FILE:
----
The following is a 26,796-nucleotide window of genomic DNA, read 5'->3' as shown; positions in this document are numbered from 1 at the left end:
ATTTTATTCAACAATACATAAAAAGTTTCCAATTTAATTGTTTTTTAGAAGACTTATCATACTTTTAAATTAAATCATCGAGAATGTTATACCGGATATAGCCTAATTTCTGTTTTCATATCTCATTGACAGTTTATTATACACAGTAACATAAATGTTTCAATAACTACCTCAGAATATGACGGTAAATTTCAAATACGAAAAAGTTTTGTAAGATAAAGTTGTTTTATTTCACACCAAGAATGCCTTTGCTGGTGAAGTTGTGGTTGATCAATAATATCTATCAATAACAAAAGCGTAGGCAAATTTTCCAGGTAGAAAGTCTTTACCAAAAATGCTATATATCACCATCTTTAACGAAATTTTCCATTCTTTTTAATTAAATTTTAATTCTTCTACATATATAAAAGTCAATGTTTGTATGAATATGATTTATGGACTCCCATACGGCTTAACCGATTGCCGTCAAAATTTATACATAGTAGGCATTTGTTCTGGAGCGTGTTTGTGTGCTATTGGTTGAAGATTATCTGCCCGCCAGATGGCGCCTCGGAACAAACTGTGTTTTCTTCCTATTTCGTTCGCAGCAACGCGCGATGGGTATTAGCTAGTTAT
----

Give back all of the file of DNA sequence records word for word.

The following is a 26,796-nucleotide window of genomic DNA, read 5'->3' as shown; positions in this document are numbered from 1 at the left end:
ATTTTATTCAACAATACATAAAAAGTTTCCAATTTAATTGTTTTTTAGAAGACTTATCATACTTTTAAATTAAATCATCGAGAATGTTATACCGGATATAGCCTAATTTCTGTTTTCATATCTCATTGACAGTTTATTATACACAGTAACATAAATGTTTCAATAACTACCTCAGAATATGACGGTAAATTTCAAATACGAAAAAGTTTTGTAAGATAAAGTTGTTTTATTTCACACCAAGAATGCCTTTGCTGGTGAAGTTGTGGTTGATCAATAATATCTATCAATAACAAAAGCGTAGGCAAATTTTCCAGGTAGAAAGTCTTTACCAAAAATGCTATATATCACCATCTTTAACGAAATTTTCCATTCTTTTTAATTAAATTTTAATTCTTCTACATATATAAAAGTCAATGTTTGTATGAATATGATTTATGGACTCCCATACGGCTTAACCGATTGCCGTCAAAATTTATACATAGTAGGCATTTGTTCTGGAGCGTGTTTGTGTGCTATTGGTTGAAGATTATCTGCCCGCCAGATGGCGCCTCGGAACAAACTGTGTTTTCTTCCTATTTCGTTCGCAGCAACGCGCGATGGGTATTAGCTAGTTAT